Despite being fleshed out in the week before the deal was finalised, the PD is very thin, and provides no clear pathway for what our future relationship will look like. It aims at a looser relationship than I would like, and certainly looser than the Government proposed at Chequers. The PD does not provide for a future relationship based on truly frictionless trade and simply kicks the can down the road on all major issues until the middle of 2020.
This means months of further argument within the U.K. on all these points, before we even start negotiating with the EU, and no clarity or certainty of where we will end. And we will have less leverage. Just as we extrapolated concessions from countries as they joined the EC after us, so too will member states look to secure their priorities as we leave. We must be much better prepared and more strategic in our approach to future negotiation, as that really is the most important part.
Which brings me to fish. We would need a new fisheries agreement with the EU regardless of the sort of Brexit we have. An agreement covering access and quotas is what Norway and Iceland have too. The point is we will be negotiating on an annual basis ourselves as an independent coastal state, with ultimate control of who fishes where, for what, and for how much.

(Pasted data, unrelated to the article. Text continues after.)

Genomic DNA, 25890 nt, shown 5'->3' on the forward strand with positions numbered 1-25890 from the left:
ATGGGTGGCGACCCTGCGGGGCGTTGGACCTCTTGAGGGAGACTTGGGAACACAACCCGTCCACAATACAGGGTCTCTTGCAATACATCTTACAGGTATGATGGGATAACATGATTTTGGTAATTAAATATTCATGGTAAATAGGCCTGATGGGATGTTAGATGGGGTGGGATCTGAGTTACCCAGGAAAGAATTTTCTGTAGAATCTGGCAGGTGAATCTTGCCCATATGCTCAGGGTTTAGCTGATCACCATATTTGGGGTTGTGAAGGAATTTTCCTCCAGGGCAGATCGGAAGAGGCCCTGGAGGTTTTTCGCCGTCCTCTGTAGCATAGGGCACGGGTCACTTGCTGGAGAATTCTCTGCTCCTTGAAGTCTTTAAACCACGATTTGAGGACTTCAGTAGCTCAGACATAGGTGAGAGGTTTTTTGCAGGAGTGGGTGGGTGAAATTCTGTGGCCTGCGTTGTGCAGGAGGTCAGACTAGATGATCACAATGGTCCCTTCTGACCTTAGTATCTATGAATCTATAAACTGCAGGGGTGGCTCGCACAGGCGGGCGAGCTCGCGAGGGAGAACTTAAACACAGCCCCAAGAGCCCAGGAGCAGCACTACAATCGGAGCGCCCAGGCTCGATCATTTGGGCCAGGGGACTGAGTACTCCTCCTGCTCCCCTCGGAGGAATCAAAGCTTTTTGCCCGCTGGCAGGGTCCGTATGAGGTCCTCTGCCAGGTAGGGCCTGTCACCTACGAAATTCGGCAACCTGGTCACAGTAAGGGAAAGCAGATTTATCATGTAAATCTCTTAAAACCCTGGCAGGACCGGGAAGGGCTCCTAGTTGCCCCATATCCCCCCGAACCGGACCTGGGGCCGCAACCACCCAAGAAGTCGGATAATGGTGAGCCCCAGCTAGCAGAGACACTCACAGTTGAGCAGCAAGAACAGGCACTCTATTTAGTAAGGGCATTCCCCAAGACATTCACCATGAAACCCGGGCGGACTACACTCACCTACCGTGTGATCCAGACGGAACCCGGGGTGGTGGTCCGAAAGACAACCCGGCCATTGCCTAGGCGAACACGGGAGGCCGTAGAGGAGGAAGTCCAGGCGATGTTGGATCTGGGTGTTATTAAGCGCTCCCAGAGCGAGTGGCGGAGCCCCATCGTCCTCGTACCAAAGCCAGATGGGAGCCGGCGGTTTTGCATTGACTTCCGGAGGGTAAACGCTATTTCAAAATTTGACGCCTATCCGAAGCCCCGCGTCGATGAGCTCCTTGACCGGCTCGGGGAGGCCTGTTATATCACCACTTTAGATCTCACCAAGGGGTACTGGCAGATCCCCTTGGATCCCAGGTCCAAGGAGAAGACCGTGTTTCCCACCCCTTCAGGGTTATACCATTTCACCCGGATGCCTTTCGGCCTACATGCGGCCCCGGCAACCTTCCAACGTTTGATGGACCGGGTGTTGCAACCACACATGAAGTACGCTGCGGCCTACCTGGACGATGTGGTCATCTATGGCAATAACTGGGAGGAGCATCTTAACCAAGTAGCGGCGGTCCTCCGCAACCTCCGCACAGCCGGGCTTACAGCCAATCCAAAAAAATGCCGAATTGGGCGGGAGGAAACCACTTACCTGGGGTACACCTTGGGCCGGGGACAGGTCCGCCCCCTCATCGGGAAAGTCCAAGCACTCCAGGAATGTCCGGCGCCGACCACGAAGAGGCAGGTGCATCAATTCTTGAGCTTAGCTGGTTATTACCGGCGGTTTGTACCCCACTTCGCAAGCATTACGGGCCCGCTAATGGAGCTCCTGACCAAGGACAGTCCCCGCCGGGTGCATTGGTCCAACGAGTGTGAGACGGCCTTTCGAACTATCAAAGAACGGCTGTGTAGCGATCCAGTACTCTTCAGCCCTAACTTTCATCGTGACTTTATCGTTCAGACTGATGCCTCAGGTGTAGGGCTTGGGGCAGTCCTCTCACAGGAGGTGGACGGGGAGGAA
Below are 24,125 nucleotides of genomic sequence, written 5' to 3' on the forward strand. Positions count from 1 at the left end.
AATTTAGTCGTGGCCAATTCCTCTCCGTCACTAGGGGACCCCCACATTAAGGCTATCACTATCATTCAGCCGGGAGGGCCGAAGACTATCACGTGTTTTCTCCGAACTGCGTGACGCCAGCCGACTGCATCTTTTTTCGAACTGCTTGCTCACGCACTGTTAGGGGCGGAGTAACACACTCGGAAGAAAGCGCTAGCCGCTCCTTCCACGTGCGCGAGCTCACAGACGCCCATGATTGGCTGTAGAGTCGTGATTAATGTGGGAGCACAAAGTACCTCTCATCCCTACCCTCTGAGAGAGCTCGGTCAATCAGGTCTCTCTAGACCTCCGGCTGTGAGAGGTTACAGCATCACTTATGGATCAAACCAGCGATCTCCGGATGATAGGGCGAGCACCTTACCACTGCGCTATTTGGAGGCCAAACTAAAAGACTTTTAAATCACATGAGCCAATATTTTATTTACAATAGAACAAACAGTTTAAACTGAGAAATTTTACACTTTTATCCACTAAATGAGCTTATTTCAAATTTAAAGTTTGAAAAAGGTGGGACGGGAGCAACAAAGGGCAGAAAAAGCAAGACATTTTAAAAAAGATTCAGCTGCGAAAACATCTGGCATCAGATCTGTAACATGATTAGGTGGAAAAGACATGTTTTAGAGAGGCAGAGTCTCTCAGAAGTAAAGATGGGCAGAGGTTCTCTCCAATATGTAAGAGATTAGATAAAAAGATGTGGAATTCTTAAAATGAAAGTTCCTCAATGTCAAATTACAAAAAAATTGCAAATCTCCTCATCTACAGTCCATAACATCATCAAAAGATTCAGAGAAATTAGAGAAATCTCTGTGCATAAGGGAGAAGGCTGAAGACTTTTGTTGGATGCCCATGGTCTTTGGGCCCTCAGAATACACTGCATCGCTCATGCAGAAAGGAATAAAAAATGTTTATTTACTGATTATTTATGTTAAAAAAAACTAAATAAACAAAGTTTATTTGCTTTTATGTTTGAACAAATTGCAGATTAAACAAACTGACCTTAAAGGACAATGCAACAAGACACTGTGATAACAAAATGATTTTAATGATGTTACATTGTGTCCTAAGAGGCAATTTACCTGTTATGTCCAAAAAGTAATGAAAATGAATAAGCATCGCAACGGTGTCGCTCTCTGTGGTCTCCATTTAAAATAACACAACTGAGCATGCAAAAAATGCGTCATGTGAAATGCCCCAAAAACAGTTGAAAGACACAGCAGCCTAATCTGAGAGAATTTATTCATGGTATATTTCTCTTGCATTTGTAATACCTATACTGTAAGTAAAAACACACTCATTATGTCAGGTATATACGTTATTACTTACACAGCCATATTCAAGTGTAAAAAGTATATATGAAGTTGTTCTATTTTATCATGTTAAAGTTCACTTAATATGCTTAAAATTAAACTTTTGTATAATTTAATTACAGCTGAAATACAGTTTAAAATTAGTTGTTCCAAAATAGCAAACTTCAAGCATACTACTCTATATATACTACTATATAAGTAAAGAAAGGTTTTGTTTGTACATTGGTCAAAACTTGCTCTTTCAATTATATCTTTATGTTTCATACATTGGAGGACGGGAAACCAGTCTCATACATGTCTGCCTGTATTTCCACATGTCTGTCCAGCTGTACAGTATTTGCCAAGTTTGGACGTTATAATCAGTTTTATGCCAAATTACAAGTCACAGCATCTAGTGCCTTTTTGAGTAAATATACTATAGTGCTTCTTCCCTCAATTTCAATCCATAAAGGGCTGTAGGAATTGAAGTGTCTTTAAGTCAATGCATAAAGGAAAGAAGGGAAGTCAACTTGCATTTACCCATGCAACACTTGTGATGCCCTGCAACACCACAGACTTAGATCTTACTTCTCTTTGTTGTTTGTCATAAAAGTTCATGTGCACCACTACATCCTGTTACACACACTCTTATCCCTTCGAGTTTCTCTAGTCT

What would be unacceptable, and unprecedented, would be to link that fisheries agreement to the terms of the broader trade deal, or make continued guaranteed access a condition of tariff-free trade in seafood.
The Prime Minister has given strong and comprehensive assurances on this issue, and has received the backing of the industry as a result.
I believe that the deal the Prime Minister has reached is the best deal that could have been achieved, and I do not believe this achievement should be understated.
This deal is a compromise. It is not the deal I wanted, but its acceptance would bring some certainty and allow us to move to the next phase. It achieves many of the things the EU said were not on the table – a bespoke arrangement that maintains industrial tariffs at zero, keeps us closely aligned, but without the jurisdiction of the ECJ. Cherries have been picked, cake has been eaten.
It is a risk to vote it down in the hope that something better materialises. My inbox has been full of constituents asking me to roll the dice to get what outcome they want – “vote it down, take the gamble, push for no deal/second referendum/a myriad of other options”.
But there is a fundamental difference between how an MP should approach this from the individual getting in touch. It isn’t about rolling the dice for you, or for me. It isn’t about whether you or I can afford for the gamble not to come off and end up somewhere worse. An MP has to make that call for every person they represent, where there are wildly different views and personal circumstances. And many people across East Renfrewshire simply can not afford for me to take a gamble with their lives that doesn’t pay off.